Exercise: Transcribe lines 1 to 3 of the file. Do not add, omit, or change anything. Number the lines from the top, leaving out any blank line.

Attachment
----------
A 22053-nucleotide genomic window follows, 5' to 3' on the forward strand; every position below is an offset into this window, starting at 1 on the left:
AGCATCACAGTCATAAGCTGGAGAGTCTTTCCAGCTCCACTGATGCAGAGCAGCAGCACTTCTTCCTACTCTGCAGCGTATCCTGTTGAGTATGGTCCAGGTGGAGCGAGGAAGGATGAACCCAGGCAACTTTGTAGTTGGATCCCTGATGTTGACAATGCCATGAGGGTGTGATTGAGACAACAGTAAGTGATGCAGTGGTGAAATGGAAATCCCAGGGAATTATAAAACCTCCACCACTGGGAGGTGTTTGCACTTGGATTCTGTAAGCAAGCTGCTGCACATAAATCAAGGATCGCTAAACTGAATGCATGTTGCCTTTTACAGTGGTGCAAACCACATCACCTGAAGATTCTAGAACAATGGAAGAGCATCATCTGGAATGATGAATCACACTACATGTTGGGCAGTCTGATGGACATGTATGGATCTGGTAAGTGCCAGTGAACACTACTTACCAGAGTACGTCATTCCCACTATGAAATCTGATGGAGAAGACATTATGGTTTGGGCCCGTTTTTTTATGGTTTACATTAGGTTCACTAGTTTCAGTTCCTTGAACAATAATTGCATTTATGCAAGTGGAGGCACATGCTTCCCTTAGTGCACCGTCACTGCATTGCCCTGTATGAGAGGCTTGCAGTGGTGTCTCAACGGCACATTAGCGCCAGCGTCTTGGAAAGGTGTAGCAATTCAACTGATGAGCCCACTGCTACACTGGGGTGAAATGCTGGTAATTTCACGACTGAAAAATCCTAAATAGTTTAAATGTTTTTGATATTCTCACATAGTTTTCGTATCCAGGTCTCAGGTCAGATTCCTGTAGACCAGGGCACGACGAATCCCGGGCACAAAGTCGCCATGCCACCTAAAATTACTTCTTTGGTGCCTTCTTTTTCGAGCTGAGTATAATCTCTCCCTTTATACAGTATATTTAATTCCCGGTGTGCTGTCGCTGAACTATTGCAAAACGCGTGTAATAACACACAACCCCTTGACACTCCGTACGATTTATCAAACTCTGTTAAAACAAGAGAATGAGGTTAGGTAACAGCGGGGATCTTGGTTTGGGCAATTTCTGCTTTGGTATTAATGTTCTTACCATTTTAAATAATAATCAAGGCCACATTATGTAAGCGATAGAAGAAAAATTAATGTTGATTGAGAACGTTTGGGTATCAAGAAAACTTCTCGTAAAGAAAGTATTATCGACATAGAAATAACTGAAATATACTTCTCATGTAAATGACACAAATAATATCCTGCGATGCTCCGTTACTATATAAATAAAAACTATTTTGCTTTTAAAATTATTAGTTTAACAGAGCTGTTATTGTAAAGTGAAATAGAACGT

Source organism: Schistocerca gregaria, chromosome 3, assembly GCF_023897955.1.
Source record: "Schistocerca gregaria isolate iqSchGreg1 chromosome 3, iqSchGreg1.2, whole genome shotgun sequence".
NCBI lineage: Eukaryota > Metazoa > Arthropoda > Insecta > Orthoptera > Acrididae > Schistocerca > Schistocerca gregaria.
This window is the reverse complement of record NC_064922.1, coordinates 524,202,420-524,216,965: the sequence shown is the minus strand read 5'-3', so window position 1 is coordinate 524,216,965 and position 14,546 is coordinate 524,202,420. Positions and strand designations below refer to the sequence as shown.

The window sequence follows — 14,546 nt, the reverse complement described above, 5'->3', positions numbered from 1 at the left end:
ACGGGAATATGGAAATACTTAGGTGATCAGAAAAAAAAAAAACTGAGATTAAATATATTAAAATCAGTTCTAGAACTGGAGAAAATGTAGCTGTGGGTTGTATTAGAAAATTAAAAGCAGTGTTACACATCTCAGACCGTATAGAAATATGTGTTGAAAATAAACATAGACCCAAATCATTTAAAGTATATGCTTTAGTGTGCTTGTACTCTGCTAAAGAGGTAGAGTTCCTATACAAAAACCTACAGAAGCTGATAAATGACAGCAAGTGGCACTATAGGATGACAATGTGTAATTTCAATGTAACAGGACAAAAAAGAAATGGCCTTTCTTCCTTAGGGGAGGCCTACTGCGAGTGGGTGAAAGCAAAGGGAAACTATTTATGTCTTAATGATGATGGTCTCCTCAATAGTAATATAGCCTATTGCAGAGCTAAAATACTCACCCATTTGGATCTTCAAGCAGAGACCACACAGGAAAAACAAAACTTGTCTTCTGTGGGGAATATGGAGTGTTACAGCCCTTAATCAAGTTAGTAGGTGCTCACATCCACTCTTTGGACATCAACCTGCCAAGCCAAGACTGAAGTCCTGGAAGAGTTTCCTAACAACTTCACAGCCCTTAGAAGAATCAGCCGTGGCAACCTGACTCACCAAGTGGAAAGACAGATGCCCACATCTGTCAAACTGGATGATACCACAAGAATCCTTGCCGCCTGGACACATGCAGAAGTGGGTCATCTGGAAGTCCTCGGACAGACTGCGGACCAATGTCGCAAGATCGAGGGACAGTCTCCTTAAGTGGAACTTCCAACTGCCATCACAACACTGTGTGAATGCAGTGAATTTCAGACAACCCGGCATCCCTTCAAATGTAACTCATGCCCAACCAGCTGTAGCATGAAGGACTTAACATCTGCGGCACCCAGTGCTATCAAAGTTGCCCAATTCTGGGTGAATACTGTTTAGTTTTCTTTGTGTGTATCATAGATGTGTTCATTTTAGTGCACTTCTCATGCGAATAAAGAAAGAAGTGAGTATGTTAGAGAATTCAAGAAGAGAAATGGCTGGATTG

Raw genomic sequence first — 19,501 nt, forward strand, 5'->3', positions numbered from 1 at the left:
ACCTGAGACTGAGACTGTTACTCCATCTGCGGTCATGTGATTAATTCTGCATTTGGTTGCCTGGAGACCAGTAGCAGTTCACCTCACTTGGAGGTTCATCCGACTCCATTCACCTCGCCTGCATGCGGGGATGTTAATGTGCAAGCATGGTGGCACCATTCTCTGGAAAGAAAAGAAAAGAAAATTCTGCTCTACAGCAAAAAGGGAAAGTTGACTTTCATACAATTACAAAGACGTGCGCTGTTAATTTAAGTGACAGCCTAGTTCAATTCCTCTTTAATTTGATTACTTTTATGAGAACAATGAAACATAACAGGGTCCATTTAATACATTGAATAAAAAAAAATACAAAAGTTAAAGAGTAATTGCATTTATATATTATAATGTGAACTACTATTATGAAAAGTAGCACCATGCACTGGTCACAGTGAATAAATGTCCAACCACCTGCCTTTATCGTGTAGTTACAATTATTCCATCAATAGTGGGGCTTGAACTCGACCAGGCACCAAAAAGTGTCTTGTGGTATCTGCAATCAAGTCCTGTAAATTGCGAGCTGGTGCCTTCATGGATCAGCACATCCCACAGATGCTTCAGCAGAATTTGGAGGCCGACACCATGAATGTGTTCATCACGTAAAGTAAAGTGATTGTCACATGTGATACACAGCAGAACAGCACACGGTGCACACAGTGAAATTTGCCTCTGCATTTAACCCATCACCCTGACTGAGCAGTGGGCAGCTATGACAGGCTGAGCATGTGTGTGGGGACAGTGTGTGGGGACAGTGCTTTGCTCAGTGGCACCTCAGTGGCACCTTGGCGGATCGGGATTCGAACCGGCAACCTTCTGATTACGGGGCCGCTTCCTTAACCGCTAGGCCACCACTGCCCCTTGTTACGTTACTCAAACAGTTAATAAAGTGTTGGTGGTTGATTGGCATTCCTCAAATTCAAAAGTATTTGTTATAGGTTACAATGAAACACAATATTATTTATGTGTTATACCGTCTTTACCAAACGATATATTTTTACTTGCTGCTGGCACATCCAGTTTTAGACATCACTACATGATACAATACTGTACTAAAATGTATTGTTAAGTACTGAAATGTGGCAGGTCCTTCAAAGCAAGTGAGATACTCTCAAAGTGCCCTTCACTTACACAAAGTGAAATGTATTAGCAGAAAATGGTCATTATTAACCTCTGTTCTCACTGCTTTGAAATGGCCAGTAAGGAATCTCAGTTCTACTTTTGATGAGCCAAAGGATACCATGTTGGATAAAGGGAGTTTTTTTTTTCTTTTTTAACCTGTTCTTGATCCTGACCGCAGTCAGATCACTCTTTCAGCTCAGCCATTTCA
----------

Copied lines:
A 22053-nucleotide genomic window follows, 5' to 3' on the forward strand; every position below is an offset into this window, starting at 1 on the left:
AGCATCACAGTCATAAGCTGGAGAGTCTTTCCAGCTCCACTGATGCAGAGCAGCAGCACTTCTTCCTACTCTGCAGCGTATCCTGTTGAGTATGGTCCAGGTGGAGCGAGGAAGGATGAACCCAGGCAACTTTGTAGTTGGATCCCTGATGTTGACAATGCCATGAGGGTGTGATTGAGACAACAGTAAGTGATGCAGTGGTGAAATGGAAATCCCAGGGAATTATAAAACCTCCACCACTGGGAGGTGTTTGCACTTGGATTCTGTAAGCAAGCTGCTGCACATAAATCAAGGATCGCTAAACTGAATGCATGTTGCCTTTTACAGTGGTGCAAACCACATCACCTGAAGATTCTAGAACAATGGAAGAGCATCATCTGGAATGATGAATCACACTACATGTTGGGCAGTCTGATGGACATGTATGGATCTGGTAAGTGCCAGTGAACACTACTTACCAGAGTACGTCATTCCCACTATGAAATCTGATGGAGAAGACATTATGGTTTGGGCCCGTTTTTTTATGGTTTACATTAGGTTCACTAGTTTCAGTTCCTTGAACAATAATTGCATTTATGCAAGTGGAGGCACATGCTTCCCTTAGTGCACCGTCACTGCATTGCCCTGTATGAGAGGCTTGCAGTGGTGTCTCAACGGCACATTAGCGCCAGCGTCTTGGAAAGGTGTAGCAATTCAACTGATGAGCCCACTGCTACACTGGGGTGAAATGCTGGTAATTTCACGACTGAAAAATCCTAAATAGTTTAAATGTTTTTGATATTCTCACATAGTTTTCGTATCCAGGTCTCAGGTCAGATTCCTGTAGACCAGGGCACGACGAATCCCGGGCACAAAGTCGCCATGCCACCTAAAATTACTTCTTTGGTGCCTTCTTTTTCGAGCTGAGTATAATCTCTCCCTTTATACAGTATATTTAATTCCCGGTGTGCTGTCGCTGAACTATTGCAAAACGCGTGTAATAACACACAACCCCTTGACACTCCGTACGATTTATCAAACTCTGTTAAAACAAGAGAATGAGGTTAGGTAACAGCGGGGATCTTGGTTTGGGCAATTTCTGCTTTGGTATTAATGTTCTTACCATTTTAAATAATAATCAAGGCCACATTATGTAAGCGATAGAAGAAAAATTAATGTTGATTGAGAACGTTTGGGTATCAAGAAAACTTCTCGTAAAGAAAGTATTATCGACATAGAAATAACTGAAATATACTTCTCATGTAAATGACACAAATAATATCCTGCGATGCTCCGTTACTATATAAATAAAAACTATTTTGCTTTTAAAATTATTAGTTTAACAGAGCTGTTATTGTAAAGTGAAATAGAACGT

Source organism: Schistocerca gregaria, chromosome 3, assembly GCF_023897955.1.